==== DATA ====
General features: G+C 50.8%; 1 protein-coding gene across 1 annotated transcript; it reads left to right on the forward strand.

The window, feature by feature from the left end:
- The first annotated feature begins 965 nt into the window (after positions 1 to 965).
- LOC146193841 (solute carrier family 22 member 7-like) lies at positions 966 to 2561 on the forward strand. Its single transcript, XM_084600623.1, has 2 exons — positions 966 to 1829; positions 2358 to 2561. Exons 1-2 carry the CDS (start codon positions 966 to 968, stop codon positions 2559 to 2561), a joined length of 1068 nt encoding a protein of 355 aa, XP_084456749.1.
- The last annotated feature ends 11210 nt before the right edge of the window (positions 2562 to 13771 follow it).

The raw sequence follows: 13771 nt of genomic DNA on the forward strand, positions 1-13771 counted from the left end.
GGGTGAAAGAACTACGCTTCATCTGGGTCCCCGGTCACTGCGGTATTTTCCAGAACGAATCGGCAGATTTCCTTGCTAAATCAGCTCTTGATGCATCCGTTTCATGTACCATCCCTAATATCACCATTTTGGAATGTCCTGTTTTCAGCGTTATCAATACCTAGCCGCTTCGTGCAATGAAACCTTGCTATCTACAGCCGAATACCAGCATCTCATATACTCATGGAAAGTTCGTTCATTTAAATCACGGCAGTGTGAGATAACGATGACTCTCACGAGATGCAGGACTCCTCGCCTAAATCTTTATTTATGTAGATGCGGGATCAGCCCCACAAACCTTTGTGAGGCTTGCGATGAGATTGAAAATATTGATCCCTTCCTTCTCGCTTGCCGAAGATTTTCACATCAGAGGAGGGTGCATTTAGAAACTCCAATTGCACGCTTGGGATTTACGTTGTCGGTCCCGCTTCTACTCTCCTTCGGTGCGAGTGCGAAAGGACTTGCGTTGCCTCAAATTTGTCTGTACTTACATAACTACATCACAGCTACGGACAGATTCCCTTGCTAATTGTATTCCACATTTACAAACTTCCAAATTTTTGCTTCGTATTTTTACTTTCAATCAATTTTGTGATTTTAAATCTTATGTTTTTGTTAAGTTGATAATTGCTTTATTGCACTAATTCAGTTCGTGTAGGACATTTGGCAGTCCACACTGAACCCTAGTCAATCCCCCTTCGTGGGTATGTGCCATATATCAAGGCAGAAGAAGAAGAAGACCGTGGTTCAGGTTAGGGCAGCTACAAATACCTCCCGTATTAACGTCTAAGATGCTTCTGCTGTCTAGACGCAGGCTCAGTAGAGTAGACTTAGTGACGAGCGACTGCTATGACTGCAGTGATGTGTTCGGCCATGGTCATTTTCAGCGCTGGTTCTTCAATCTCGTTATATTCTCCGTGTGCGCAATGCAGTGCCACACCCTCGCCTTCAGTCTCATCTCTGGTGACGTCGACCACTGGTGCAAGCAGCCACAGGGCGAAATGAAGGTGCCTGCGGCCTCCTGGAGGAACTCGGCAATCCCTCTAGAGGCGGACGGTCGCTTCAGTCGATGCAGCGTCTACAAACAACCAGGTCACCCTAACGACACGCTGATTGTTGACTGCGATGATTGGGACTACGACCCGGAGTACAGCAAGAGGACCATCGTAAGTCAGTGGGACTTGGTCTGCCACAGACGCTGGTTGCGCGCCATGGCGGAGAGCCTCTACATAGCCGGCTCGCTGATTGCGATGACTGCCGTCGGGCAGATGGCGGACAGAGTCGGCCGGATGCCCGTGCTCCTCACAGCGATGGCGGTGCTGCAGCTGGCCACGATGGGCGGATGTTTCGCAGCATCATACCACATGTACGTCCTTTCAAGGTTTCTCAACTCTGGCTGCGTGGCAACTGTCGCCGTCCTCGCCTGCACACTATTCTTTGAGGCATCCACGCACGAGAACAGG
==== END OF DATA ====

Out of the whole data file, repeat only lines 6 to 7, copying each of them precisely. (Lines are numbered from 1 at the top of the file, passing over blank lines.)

The raw sequence follows: 13771 nt of genomic DNA on the forward strand, positions 1-13771 counted from the left end.
GGGTGAAAGAACTACGCTTCATCTGGGTCCCCGGTCACTGCGGTATTTTCCAGAACGAATCGGCAGATTTCCTTGCTAAATCAGCTCTTGATGCATCCGTTTCATGTACCATCCCTAATATCACCATTTTGGAATGTCCTGTTTTCAGCGTTATCAATACCTAGCCGCTTCGTGCAATGAAACCTTGCTATCTACAGCCGAATACCAGCATCTCATATACTCATGGAAAGTTCGTTCATTTAAATCACGGCAGTGTGAGATAACGATGACTCTCACGAGATGCAGGACTCCTCGCCTAAATCTTTATTTATGTAGATGCGGGATCAGCCCCACAAACCTTTGTGAGGCTTGCGATGAGATTGAAAATATTGATCCCTTCCTTCTCGCTTGCCGAAGATTTTCACATCAGAGGAGGGTGCATTTAGAAACTCCAATTGCACGCTTGGGATTTACGTTGTCGGTCCCGCTTCTACTCTCCTTCGGTGCGAGTGCGAAAGGACTTGCGTTGCCTCAAATTTGTCTGTACTTACATAACTACATCACAGCTACGGACAGATTCCCTTGCTAATTGTATTCCACATTTACAAACTTCCAAATTTTTGCTTCGTATTTTTACTTTCAATCAATTTTGTGATTTTAAATCTTATGTTTTTGTTAAGTTGATAATTGCTTTATTGCACTAATTCAGTTCGTGTAGGACATTTGGCAGTCCACACTGAACCCTAGTCAATCCCCCTTCGTGGGTATGTGCCATATATCAAGGCAGAAGAAGAAGAAGACCGTGGTTCAGGTTAGGGCAGCTACAAATACCTCCCGTATTAACGTCTAAGATGCTTCTGCTGTCTAGACGCAGGCTCAGTAGAGTAGACTTAGTGACGAGCGACTGCTATGACTGCAGTGATGTGTTCGGCCATGGTCATTTTCAGCGCTGGTTCTTCAATCTCGTTATATTCTCCGTGTGCGCAATGCAGTGCCACACCCTCGCCTTCAGTCTCATCTCTGGTGACGTCGACCACTGGTGCAAGCAGCCACAGGGCGAAATGAAGGTGCCTGCGGCCTCCTGGAGGAACTCGGCAATCCCTCTAGAGGCGGACGGTCGCTTCAGTCGATGCAGCGTCTACAAACAACCAGGTCACCCTAACGACACGCTGATTGTTGACTGCGATGATTGGGACTACGACCCGGAGTACAGCAAGAGGACCATCGTAAGTCAGTGGGACTTGGTCTGCCACAGACGCTGGTTGCGCGCCATGGCGGAGAGCCTCTACATAGCCGGCTCGCTGATTGCGATGACTGCCGTCGGGCAGATGGCGGACAGAGTCGGCCGGATGCCCGTGCTCCTCACAGCGATGGCGGTGCTGCAGCTGGCCACGATGGGCGGATGTTTCGCAGCATCATACCACATGTACGTCCTTTCAAGGTTTCTCAACTCTGGCTGCGTGGCAACTGTCGCCGTCCTCGCCTGCACACTATTCTTTGAGGCATCCACGCACGAGAACAGG